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Last Updated: Wednesday, 29 December, 2004, 12:46 GMT
Crucial days in wave disease fight
Indian men at Silver Beach in Cuddalore, India
Aid could struggle to reach people affected by the tsunamis
The next few days are critical to stop the spread of diseases killing even more people following the Indian Ocean tsunami.

Cholera, malaria, dengue fever and diarrhoeal diseases could take hold in the next week unless fresh drinking water and medical supplies reach the areas affected by the disaster.

But relief agencies have warned there may be problems accessing areas, and ensuring people have access to clean water.

Unicef executive director Carol Bellamy said "time is of the essence right now".

"Hundreds of thousands of people fought to survive the tsunamis. Now we need to help them survive the aftermath.

"For children, the next few days will be the most critical."

Death toll

Dr David Nabarro, of the World Health Organization (WHO), agreed.

He warned if relief did not reach people by the end of the week there would be a rise in diarrhoeal diseases within two weeks.

Western governments have promised more than 50m of relief while aid agencies are also sending supplies of medicine and water purification equipment.

The WHO has already warned the numbers killed by subsequent diseases could exceed the 60,000 estimated to have died when the tsunamis hit on Sunday.

Corrine Woods, who is helping co-ordinate Unicef's aid response in India, said access to areas affected by the tsunamis was a concern.

There is no point just throwing aid as quickly as possible at the countries affected
International Federation of Red Cross and Red Crescent Societies spokesman

She said 2,500 water storage tanks, each holding 500 litres, water purification powder and rehydration tablets were on their way to affected states.

Speaking from India, she also told BBC News: "We are also facing a challenge to make sure people know what precautions they should take.

"Water supplies have been contaminated and we are sending people around the areas affected to tell people how they can get hold of fresh drinking water once the supplies arrive."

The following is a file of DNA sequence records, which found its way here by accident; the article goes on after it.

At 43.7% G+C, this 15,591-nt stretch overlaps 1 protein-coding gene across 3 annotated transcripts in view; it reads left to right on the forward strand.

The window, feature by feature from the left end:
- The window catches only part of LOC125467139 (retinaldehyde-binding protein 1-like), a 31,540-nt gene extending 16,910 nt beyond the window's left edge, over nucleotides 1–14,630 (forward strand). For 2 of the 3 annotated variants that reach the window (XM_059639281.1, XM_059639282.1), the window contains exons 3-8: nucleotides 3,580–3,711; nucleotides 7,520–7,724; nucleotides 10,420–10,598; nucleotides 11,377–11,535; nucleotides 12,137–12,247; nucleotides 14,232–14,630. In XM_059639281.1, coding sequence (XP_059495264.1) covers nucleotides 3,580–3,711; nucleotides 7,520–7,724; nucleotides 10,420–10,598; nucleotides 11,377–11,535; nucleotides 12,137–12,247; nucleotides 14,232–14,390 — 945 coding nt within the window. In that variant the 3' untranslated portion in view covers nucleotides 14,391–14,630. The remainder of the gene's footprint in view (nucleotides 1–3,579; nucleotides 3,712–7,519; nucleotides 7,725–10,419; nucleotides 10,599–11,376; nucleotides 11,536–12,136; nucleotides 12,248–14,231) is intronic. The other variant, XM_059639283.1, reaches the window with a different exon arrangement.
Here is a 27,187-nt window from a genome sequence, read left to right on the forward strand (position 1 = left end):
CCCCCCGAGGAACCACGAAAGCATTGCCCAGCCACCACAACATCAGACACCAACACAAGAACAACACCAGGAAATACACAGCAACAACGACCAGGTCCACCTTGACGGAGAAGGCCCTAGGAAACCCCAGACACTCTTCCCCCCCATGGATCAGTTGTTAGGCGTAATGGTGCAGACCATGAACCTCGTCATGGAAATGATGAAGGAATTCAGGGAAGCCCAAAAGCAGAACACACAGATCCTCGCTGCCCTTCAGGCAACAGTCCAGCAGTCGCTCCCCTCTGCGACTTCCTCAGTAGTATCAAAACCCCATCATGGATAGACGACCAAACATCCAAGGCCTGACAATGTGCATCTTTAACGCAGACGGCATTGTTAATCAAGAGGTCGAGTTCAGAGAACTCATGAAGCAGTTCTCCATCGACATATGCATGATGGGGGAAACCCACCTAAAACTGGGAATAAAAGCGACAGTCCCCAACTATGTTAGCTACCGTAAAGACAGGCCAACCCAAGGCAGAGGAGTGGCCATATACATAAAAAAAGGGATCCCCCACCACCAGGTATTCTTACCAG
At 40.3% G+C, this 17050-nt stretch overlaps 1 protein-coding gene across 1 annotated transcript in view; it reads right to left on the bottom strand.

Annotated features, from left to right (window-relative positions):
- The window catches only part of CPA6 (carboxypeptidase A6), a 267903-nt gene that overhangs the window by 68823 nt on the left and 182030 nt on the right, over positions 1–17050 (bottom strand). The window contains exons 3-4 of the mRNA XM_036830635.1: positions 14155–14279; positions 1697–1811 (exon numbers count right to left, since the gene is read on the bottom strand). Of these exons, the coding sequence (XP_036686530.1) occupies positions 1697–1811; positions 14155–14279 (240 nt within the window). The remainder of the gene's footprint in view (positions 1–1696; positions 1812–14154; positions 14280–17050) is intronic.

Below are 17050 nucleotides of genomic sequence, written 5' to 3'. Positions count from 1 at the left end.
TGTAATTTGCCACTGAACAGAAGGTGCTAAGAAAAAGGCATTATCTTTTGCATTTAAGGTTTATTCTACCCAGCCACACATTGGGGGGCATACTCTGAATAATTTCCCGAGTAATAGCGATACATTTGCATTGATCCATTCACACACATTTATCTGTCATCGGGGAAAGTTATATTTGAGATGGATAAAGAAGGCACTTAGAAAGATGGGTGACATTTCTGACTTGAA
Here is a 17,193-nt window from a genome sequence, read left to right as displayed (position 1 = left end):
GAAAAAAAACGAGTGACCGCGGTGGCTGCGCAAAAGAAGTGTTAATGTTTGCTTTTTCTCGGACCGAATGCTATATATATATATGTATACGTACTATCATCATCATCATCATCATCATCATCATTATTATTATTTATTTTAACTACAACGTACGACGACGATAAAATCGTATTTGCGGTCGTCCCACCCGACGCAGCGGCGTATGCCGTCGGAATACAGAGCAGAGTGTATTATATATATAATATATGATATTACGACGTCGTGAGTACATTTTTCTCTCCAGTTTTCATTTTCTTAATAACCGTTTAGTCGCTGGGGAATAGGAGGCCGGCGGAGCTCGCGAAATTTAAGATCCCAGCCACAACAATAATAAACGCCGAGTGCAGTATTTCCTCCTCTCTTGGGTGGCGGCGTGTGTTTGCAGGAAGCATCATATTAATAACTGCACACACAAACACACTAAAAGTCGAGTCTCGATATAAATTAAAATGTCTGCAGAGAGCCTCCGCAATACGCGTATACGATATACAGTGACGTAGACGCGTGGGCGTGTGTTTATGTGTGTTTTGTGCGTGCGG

Experts say getting clean water, and managing the disposal of human waste are the key priorities.

But they say the accumulation of dead bodies is not as great a risk as people believe, and it is the living who pollute the water.

In Sri Lanka, Tamil Tiger rebels have complained aid is not reaching areas under their control.

And Ted Chaiban, speaking from Unicef's office in the capital, Colombo, said Sri Lankans and the relief effort was at risk from landmines.


"Mines were floated by the floods and washed out of known mine fields, so now we don't know where they are and the warning signs on mined areas have been swept away or destroyed."

A Medicins Sans Frontieres spokesman said: "Humanitarian efforts to reach populations are always frustrated during such natural emergencies.

"Communications and transport are often severely interrupted.

"Telephone lines have been destroyed and many airports are either damaged or flooded."

The Associated Press has reported that aid is piling up at distribution points into the Aceh province in Indonesia because of impassable roads.

Corruption also remains a concern.

David Macdonald, Oxfam's Indonesia programme manager, said supplies could be taken by private hospitals, the military or corrupt traders who would then sell it.

A spokesman for the International Federation of Red Cross and Red Crescent Societies said aid agencies were also facing a challenge dealing with 11 disaster zones with "different aid needs".

"There is no point just throwing aid as quickly as possible at the countries affected.

"We need to get logistics teams on the ground, which is happening, to find out what the local situation is and how help can be managed."


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